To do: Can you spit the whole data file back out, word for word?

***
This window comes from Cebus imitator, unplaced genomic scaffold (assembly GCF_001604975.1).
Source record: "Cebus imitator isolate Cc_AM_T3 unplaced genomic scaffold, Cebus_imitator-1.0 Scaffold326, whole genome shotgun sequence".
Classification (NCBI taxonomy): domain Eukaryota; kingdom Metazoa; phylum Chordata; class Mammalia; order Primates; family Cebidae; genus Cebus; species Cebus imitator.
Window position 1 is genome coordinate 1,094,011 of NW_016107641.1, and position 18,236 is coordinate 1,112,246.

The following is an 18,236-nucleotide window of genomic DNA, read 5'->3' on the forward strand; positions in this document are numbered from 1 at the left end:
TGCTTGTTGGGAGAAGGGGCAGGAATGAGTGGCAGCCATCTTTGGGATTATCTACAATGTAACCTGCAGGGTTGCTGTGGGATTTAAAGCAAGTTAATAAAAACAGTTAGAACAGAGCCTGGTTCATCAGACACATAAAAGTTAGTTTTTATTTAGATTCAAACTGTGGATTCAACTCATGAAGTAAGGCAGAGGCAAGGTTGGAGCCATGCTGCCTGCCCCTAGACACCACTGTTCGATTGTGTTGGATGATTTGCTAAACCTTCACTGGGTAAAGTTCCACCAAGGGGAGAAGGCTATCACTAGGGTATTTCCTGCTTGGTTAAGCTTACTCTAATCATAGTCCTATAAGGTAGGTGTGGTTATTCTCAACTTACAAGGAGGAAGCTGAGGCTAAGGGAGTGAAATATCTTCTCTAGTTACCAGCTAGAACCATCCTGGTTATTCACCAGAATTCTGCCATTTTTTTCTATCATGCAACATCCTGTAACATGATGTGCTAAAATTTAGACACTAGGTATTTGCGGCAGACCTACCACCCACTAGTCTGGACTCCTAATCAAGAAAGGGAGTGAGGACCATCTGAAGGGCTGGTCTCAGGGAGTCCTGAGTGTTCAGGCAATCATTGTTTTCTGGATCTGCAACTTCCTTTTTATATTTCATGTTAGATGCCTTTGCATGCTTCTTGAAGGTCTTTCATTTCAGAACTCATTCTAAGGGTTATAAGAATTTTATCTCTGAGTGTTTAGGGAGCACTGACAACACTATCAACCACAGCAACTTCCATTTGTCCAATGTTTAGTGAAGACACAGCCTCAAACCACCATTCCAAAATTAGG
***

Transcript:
This window comes from Cebus imitator, unplaced genomic scaffold (assembly GCF_001604975.1).
Source record: "Cebus imitator isolate Cc_AM_T3 unplaced genomic scaffold, Cebus_imitator-1.0 Scaffold326, whole genome shotgun sequence".
Classification (NCBI taxonomy): domain Eukaryota; kingdom Metazoa; phylum Chordata; class Mammalia; order Primates; family Cebidae; genus Cebus; species Cebus imitator.
Window position 1 is genome coordinate 1,094,011 of NW_016107641.1, and position 18,236 is coordinate 1,112,246.

The following is an 18,236-nucleotide window of genomic DNA, read 5'->3' on the forward strand; positions in this document are numbered from 1 at the left end:
TGCTTGTTGGGAGAAGGGGCAGGAATGAGTGGCAGCCATCTTTGGGATTATCTACAATGTAACCTGCAGGGTTGCTGTGGGATTTAAAGCAAGTTAATAAAAACAGTTAGAACAGAGCCTGGTTCATCAGACACATAAAAGTTAGTTTTTATTTAGATTCAAACTGTGGATTCAACTCATGAAGTAAGGCAGAGGCAAGGTTGGAGCCATGCTGCCTGCCCCTAGACACCACTGTTCGATTGTGTTGGATGATTTGCTAAACCTTCACTGGGTAAAGTTCCACCAAGGGGAGAAGGCTATCACTAGGGTATTTCCTGCTTGGTTAAGCTTACTCTAATCATAGTCCTATAAGGTAGGTGTGGTTATTCTCAACTTACAAGGAGGAAGCTGAGGCTAAGGGAGTGAAATATCTTCTCTAGTTACCAGCTAGAACCATCCTGGTTATTCACCAGAATTCTGCCATTTTTTTCTATCATGCAACATCCTGTAACATGATGTGCTAAAATTTAGACACTAGGTATTTGCGGCAGACCTACCACCCACTAGTCTGGACTCCTAATCAAGAAAGGGAGTGAGGACCATCTGAAGGGCTGGTCTCAGGGAGTCCTGAGTGTTCAGGCAATCATTGTTTTCTGGATCTGCAACTTCCTTTTTATATTTCATGTTAGATGCCTTTGCATGCTTCTTGAAGGTCTTTCATTTCAGAACTCATTCTAAGGGTTATAAGAATTTTATCTCTGAGTGTTTAGGGAGCACTGACAACACTATCAACCACAGCAACTTCCATTTGTCCAATGTTTAGTGAAGACACAGCCTCAAACCACCATTCCAAAATTAGG